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Gregory J. Cizek - UNC-Chapel Hill. Chapel Hill, NC, US

Gregory J. Cizek Gregory J. Cizek

Professor of Educational Measurement and Evaluation | UNC-Chapel Hill

Chapel Hill, NC, UNITED STATES

Professor Cizek is an internationally recognized expert on educational assessment.

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Biography

Gregory Cizek researches and teaches about educational testing, program evaluation, research methods, statistics and applied psychometrics. He regularly comments on standard setting, testing policies, classroom assessment and cheating on tests.

Cizek provides expert consultation on testing programs and policy as a member of the National Assessment Governing Board and an advisory panel for the Smarter Balanced Assessment Consortium. He has held leadership positions in the American Educational Research Association and is past president of the National Council on Measurement in Education.

Cizek (pronounced SIGH-zick) has written more than 200 books, chapters, articles, conference papers and reports. He is editor of the “Handbook of Educational Policy” (1999) and “Setting Performance Standards” (2001, 2012); co-editor of the “Handbook of Formative Assessment” (2010), and author of “Detecting and Preventing Classroom Cheating” (2003), and co-author of “Addressing Test Anxiety in a High-Stakes Environment” (2005) and “Standard Setting: A Practitioner’s Guide” (2007), and other works.

Prior to joining the faculty at Carolina, Cizek managed national licensure and certification testing programs for American College Testing (ACT), served as a test development specialist for a statewide assessment program, and taught elementary school for five years in Michigan.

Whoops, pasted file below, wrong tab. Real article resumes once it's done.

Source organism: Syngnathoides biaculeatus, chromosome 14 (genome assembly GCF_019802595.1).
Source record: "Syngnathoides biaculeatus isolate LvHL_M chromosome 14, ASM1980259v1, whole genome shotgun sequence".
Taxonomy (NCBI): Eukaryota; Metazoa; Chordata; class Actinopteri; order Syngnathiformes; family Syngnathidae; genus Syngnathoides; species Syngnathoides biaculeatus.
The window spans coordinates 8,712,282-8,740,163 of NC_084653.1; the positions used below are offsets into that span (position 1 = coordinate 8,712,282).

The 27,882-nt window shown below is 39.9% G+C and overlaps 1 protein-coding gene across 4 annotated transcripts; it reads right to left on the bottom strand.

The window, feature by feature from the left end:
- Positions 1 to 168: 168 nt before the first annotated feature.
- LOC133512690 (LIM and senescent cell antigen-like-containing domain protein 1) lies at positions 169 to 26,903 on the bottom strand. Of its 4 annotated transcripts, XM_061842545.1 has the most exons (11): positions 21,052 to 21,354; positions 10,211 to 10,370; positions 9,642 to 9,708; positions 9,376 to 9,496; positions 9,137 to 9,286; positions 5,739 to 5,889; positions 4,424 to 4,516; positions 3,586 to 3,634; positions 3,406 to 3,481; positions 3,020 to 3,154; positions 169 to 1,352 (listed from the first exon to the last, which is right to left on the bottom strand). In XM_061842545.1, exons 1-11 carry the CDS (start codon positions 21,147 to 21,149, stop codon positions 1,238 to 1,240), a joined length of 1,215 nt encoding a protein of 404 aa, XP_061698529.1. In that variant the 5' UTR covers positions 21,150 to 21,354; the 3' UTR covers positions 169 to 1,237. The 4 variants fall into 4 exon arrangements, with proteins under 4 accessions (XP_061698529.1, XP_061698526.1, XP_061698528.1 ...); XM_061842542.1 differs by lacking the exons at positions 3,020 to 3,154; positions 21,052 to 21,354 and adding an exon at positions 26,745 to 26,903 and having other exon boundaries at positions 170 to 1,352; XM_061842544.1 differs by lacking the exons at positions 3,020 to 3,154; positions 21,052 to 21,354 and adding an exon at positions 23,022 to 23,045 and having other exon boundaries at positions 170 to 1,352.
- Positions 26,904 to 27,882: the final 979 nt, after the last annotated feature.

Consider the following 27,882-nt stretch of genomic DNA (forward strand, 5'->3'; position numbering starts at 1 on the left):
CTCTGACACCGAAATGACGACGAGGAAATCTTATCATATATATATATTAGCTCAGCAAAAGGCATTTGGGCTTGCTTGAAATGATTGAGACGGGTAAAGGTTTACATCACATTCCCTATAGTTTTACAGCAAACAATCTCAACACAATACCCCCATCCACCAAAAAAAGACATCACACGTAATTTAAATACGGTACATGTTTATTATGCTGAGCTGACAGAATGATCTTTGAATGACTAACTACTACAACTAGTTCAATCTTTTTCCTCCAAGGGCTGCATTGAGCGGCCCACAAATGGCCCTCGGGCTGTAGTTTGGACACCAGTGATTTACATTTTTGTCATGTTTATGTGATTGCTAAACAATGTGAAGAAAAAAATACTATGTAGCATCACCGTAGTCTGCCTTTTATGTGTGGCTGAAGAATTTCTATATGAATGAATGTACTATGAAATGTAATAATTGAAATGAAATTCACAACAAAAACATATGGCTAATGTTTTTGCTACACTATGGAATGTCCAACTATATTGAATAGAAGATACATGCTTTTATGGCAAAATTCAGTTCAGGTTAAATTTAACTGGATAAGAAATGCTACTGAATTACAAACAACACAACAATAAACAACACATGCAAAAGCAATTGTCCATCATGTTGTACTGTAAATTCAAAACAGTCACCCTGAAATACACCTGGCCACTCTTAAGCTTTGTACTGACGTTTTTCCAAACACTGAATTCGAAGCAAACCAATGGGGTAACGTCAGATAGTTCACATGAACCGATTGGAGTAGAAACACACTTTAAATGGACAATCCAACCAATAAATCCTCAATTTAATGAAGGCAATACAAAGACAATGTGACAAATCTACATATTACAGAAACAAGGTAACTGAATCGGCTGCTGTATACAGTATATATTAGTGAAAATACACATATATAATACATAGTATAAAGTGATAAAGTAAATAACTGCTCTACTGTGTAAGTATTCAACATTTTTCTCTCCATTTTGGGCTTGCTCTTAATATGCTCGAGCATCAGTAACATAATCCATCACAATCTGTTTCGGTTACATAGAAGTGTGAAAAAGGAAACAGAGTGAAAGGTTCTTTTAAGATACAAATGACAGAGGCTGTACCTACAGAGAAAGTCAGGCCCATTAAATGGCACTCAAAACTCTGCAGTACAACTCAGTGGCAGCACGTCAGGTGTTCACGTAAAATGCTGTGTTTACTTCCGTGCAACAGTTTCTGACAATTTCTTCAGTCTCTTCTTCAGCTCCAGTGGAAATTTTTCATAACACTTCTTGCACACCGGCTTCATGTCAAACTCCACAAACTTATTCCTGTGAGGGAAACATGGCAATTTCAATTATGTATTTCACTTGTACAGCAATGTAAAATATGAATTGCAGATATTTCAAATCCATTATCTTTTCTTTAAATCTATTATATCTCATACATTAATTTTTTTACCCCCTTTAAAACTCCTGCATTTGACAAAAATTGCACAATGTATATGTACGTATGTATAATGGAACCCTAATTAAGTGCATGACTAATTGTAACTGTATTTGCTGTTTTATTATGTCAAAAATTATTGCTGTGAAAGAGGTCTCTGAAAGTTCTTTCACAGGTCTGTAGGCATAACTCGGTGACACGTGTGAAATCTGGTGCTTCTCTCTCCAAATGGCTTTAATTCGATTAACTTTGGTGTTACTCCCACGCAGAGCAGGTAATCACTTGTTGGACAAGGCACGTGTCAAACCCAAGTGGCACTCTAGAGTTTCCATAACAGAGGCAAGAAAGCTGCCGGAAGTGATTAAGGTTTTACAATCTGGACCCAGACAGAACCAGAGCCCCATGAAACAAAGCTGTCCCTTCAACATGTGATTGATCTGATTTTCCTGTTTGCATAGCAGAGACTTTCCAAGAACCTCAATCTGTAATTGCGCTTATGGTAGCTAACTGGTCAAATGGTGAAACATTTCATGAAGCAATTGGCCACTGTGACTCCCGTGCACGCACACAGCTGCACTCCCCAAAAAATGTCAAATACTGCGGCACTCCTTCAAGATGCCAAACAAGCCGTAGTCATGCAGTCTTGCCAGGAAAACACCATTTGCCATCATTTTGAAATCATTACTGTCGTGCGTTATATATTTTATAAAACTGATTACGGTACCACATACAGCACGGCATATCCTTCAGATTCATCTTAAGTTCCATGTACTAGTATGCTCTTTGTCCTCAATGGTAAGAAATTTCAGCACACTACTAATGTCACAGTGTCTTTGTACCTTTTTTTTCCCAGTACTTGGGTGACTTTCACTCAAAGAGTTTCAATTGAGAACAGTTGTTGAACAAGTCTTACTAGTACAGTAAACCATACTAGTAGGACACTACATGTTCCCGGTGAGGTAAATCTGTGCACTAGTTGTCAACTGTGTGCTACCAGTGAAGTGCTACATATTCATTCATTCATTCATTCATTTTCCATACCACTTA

He regularly works with states, organizations, and the U.S. Department of Education on technical and policy issues related to large-scale standards-based testing programs for students in grades K–12.

He began his career as an elementary school teacher in Michigan, where he taught second and fourth grades. Before coming to UNC, he was a professor of educational research and measurement at the University of Toledo and, from 1997-99, he was elected to and served as vice-president of a local board of education in Ohio.

Industry Expertise (4)

Education/Learning Research Public Policy Program Development

Areas of Expertise (7)

Academic Standards Assessment Grade Inflation Common Core Standards Test Validity Cheating on Tests Accountability

Accomplishments (2)

AERA Division D Award for Significant Contribution to Educational Measurement and Research Methodology (professional)

2006-01-01

American Educational Research Association (AERA) Division D Award for Significant Contribution to Educational Measurement and Research Methodology

NCME Award for Dissemination of Educational Measurement Concepts (professional)

2007-01-01

National Council on Measurement in Education Award for Dissemination of Educational Measurement Concepts

Education (3)

Michigan State University: B.A., Elementary Education 1979

Michigan State University: M.A., Curriculum and Instruction 1983

Michigan State University: Ph.D., Measurement, Evaluation, and Research Design 1991

Affiliations (5)

  • American Educational Research Association
  • National Council on Measurement in Education
  • Editorial Board: Applied Measurement in Education
  • Editorial Board: Journal of Educational Measurement
  • Editorial Board: Educational and Psychological Measurement

Media Appearances (4)

Will states swap standards-based tests for SAT, ACT?

Education Week  print

2016-01-04

Cizek said educators and policymakers need to examine how the high school experience would change by moving to SAT and ACT tests as measures of high school achievement.